In living out our call to love our neighbor, we must fight the urge to just love the ones who are easy. We can follow the lead of Eleanor, Chidi, Tahani, and Jason. We too can lay down our differences, our frustrations, and our judgements in order to form a more diverse, challenging, and meaningful community.
Dream jobs are rarely entry-level ones. We all have some vision of success in our minds, but no matter what your vision looks like, you’ll always have to start at a lower level than you want.
Of course, those entry-level positions help get your foot in the door and are necessary steps to move up in your career. But I think these jobs might do more than simply push someone closer to their real career goals. Entry-level jobs remind workers of three important realities that can help them get through the early stages of their careers.
When someone commits to brewing good coffee, that means they are willing to take the time to do it well. It means they focus on the process instead of just the destination. The automated world has made it so easy to skip over the process. You want something done? Just hit a button and it’s finished. Keurig does it for coffee, but it happens with bills, banking, shopping, dating even. Even churches are trying to tap into this inconvenience-free world of destination over process.
In our lonely, distracted age, people are longing to be seen and heard.
In response to this, words like authenticity or transparency have become buzzwords for churches across the West. They rightly strive to foster more authentic relationships or to be more transparent with their practices, but unfortunately, believers have also learned to fake it. We developed ways to use just enough honesty and still maintain control. If we ever want real authenticity, real transparency, we must step beyond our comfort zones, and we can learn how to do this (and how not to) through an unlikely ally: Standup Comedy.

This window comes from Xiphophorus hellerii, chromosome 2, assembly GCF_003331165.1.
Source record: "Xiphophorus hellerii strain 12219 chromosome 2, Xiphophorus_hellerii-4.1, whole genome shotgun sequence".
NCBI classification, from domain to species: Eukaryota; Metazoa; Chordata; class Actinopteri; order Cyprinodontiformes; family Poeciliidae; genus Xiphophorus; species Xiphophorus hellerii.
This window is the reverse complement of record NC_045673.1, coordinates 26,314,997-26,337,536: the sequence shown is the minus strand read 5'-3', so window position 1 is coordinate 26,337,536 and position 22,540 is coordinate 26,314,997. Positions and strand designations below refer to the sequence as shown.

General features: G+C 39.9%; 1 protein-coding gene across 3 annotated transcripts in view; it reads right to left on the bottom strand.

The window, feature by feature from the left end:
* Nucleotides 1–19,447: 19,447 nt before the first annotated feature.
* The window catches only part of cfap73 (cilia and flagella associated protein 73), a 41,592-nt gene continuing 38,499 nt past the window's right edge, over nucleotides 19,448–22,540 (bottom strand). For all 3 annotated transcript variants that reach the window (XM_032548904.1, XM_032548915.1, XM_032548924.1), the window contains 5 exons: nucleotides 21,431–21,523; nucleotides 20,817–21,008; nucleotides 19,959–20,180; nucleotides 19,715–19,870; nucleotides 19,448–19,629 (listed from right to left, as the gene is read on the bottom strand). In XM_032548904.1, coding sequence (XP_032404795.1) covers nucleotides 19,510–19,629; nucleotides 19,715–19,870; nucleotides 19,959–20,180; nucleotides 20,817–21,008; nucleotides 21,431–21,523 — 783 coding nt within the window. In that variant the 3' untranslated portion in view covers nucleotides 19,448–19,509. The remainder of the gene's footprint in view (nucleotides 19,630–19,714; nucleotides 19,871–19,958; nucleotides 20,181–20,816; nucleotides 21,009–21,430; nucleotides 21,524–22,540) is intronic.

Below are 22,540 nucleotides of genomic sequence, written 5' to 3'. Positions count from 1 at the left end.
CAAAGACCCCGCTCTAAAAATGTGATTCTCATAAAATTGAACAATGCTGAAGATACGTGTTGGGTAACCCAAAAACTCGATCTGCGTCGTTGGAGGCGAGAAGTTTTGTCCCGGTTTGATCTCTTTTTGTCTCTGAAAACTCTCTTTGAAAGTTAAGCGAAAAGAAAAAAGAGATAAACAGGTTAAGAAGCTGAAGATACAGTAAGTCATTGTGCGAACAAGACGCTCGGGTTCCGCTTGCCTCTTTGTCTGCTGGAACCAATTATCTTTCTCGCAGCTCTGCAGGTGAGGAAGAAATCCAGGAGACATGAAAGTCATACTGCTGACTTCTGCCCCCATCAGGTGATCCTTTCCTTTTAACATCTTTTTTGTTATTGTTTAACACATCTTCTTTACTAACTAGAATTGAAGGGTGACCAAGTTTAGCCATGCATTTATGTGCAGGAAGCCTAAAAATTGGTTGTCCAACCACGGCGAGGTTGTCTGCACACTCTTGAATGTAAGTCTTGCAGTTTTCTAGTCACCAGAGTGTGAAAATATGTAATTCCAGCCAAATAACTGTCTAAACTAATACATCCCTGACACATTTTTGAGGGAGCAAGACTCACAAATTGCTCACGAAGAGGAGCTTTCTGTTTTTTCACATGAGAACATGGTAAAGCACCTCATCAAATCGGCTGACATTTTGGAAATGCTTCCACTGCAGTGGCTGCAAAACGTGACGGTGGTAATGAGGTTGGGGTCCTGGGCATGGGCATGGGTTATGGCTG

I tried to avoid conviction for a long time. But no matter how many excuses I could conjure up, I’d always end up facing the reality that I still fell short, that I was still a sinner. Conviction was just a harsh reminder of my failure to get better. What good could come from that? But as I studied the Scriptures, I began to see that they do not treat conviction as something to be avoided, but rather as a gift from God that draws us closer to Him.
In a culture so focused on immediate response and gratification, one of the most frustrating things to do is wait. We want to graduate college, or find a spouse, or get the dream job, and we want it all today. Sometimes it feels like those things we are so desperately waiting for will never actually come.